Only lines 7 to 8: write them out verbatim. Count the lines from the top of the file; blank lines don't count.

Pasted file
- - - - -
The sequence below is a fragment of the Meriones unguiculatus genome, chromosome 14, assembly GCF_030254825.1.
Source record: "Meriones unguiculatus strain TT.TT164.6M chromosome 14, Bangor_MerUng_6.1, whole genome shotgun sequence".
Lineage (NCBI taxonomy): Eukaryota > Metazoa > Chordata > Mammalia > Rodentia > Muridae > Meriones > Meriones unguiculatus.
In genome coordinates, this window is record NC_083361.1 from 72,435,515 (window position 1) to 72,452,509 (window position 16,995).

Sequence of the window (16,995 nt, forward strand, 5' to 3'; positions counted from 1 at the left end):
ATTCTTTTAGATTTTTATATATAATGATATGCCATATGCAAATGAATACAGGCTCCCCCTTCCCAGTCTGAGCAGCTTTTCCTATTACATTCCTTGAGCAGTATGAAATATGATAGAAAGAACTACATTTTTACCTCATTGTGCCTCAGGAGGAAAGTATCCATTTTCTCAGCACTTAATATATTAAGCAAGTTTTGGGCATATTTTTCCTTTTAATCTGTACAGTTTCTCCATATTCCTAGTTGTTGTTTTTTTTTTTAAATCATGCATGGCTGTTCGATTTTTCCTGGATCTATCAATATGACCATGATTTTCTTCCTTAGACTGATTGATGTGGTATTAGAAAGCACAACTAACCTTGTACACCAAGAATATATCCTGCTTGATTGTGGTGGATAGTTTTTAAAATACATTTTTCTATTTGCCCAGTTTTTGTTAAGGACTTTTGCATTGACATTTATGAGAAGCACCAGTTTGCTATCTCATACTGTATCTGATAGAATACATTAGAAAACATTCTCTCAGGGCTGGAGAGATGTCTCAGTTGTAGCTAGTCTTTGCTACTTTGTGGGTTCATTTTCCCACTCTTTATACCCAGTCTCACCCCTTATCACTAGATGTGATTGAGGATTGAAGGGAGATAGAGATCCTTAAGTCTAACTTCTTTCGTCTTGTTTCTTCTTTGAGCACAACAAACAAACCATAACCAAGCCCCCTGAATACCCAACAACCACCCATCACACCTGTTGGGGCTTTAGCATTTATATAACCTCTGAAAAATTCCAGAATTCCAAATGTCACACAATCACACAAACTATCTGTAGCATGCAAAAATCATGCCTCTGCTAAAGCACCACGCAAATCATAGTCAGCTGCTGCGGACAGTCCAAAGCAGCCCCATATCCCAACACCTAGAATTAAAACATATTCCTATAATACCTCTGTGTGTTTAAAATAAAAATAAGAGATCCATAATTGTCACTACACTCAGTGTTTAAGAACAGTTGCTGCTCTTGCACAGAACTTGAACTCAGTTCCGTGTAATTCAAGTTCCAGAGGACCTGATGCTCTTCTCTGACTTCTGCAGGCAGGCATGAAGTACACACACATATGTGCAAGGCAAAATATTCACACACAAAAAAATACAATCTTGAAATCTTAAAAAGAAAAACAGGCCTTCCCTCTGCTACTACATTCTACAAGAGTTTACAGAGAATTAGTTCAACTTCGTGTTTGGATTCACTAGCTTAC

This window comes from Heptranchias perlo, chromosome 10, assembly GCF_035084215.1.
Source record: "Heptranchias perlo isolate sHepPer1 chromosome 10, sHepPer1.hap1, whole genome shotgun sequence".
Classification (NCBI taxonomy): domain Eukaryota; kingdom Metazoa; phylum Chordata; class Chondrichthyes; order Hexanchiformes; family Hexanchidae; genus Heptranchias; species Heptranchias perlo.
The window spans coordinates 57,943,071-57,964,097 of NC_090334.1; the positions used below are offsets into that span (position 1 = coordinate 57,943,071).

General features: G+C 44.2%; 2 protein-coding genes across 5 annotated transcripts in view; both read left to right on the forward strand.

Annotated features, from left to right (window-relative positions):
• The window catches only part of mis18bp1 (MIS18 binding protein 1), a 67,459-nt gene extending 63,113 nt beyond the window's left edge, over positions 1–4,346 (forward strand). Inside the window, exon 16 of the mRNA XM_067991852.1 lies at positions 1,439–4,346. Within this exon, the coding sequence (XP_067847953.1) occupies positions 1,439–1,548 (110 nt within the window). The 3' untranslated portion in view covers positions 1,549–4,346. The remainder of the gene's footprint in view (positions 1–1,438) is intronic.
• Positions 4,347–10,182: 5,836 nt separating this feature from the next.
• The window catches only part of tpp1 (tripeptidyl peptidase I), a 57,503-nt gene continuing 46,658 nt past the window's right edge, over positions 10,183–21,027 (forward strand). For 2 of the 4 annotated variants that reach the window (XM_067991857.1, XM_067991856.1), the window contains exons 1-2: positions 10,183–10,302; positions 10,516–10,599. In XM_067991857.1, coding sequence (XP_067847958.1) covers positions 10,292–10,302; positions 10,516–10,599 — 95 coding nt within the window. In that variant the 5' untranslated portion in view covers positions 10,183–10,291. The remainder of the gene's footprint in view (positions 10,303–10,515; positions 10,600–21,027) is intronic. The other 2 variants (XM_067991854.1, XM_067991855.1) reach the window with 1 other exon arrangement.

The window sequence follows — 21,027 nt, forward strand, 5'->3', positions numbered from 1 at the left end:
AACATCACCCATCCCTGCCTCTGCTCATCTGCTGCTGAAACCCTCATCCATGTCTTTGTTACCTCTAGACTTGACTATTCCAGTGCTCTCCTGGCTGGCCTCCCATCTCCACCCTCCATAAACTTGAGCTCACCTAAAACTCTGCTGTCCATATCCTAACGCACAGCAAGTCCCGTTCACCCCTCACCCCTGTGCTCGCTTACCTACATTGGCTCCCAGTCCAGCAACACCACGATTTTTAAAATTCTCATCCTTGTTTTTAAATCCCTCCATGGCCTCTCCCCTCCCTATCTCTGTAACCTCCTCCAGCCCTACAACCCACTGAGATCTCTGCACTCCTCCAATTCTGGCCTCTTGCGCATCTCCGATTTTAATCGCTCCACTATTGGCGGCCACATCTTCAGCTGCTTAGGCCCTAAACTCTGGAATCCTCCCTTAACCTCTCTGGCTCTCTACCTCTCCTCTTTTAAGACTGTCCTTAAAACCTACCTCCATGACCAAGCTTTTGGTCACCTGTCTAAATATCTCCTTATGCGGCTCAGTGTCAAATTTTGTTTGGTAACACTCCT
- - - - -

This window comes from Heptranchias perlo, chromosome 10, assembly GCF_035084215.1.
Source record: "Heptranchias perlo isolate sHepPer1 chromosome 10, sHepPer1.hap1, whole genome shotgun sequence".